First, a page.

Following a divorce, children sometimes struggle with the new dynamic. While you and your ex work out what you believe is in the best interests of your children, your kids may have ideas or preferences of their own.
How should you react if your child asks to spend more time with the other parent? It is normal to feel negative initially, but you can handle the situation tactfully to protect your child’s feelings and independence.
Encourage open communication
Some kids may already feel guilt about the divorce. The guilt can extend to wanting to spend time with either parent more or less than the other. Give your kids room to feel any way they need to deal with the divorce. When you let your children express themselves, they are more likely to open up and want to talk to you about how they feel.
Learn the reasons why your children want more time with the other parent. It could be that they need more bonding time or want to be closer to other friends. Be gentle and honest in your response.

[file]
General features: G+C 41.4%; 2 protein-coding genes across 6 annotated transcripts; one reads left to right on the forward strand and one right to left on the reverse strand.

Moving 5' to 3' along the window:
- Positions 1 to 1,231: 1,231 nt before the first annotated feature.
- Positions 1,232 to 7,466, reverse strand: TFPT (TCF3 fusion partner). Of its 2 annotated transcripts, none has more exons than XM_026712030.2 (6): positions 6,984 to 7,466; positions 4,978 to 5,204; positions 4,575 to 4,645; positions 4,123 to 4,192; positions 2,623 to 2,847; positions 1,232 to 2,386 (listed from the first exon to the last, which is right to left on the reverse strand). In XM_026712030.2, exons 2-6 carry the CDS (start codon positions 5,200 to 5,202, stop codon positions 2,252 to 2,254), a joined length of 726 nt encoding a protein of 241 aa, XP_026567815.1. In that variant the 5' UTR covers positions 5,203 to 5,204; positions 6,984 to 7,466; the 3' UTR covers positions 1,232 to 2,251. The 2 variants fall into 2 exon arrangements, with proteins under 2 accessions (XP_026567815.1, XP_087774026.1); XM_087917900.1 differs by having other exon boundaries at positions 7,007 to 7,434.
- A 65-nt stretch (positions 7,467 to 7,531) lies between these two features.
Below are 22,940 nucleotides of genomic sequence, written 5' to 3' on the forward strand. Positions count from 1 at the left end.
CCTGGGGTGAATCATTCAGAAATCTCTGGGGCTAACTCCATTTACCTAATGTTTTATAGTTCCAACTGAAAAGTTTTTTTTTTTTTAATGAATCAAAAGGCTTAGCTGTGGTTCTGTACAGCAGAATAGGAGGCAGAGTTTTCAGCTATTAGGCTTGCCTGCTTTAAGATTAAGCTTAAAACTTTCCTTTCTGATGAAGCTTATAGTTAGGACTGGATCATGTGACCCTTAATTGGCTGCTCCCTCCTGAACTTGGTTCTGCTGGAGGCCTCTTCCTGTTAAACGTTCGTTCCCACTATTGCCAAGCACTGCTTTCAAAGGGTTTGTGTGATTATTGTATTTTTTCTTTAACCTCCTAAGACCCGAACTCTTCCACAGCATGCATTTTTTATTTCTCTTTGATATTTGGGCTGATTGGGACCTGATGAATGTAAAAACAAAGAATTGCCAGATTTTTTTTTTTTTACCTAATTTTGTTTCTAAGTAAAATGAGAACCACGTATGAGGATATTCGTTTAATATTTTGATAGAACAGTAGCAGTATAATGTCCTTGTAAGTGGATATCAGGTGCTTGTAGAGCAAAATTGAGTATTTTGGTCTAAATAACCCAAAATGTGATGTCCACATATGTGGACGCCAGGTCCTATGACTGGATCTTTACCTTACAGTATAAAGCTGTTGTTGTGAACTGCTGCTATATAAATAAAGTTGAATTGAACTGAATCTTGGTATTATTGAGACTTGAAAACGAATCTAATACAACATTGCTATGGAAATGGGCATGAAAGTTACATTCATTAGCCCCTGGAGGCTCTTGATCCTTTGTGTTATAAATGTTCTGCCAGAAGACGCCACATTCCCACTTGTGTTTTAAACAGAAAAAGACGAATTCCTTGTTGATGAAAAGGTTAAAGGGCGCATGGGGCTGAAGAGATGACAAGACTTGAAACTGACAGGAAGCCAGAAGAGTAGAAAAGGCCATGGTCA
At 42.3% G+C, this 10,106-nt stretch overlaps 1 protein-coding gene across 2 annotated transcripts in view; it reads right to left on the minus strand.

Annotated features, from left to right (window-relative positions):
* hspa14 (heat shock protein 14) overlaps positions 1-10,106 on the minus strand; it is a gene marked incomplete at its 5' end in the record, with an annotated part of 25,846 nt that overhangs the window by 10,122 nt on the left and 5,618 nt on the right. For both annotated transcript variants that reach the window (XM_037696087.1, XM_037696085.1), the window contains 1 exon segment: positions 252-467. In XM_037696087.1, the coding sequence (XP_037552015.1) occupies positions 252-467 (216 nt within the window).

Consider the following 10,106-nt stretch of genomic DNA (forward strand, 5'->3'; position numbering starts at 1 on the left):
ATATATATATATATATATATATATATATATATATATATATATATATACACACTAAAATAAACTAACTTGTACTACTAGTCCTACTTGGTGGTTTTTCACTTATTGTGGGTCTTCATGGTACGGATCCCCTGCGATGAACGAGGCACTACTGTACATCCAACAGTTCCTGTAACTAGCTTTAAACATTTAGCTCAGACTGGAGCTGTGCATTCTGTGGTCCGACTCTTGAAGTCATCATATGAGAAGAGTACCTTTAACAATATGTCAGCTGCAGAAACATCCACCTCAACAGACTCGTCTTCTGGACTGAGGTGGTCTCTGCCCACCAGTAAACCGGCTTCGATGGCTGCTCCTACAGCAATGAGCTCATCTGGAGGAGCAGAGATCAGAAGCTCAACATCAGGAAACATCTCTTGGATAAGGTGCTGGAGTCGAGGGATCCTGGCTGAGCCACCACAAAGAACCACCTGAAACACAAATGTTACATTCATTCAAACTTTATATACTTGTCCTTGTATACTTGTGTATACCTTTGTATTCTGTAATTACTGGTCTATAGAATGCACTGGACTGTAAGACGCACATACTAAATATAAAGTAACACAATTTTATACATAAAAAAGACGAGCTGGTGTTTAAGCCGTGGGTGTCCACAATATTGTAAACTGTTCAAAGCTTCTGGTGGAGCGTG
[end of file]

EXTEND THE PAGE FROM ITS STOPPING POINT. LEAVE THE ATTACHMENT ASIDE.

Remain civil with your ex
If your children want to spend more time with their other parent, you may need to establish a new parenting plan. It is understandable if you feel hurt or resentful toward your former partner, but you must stay civil and professional when working out the details of the new plan.
Be careful not to bring up bitter or negative feelings in front of your kids. It could result in your kids feeling guilty or beginning to withdraw from you. Understanding and compassion can help protect these important relationships.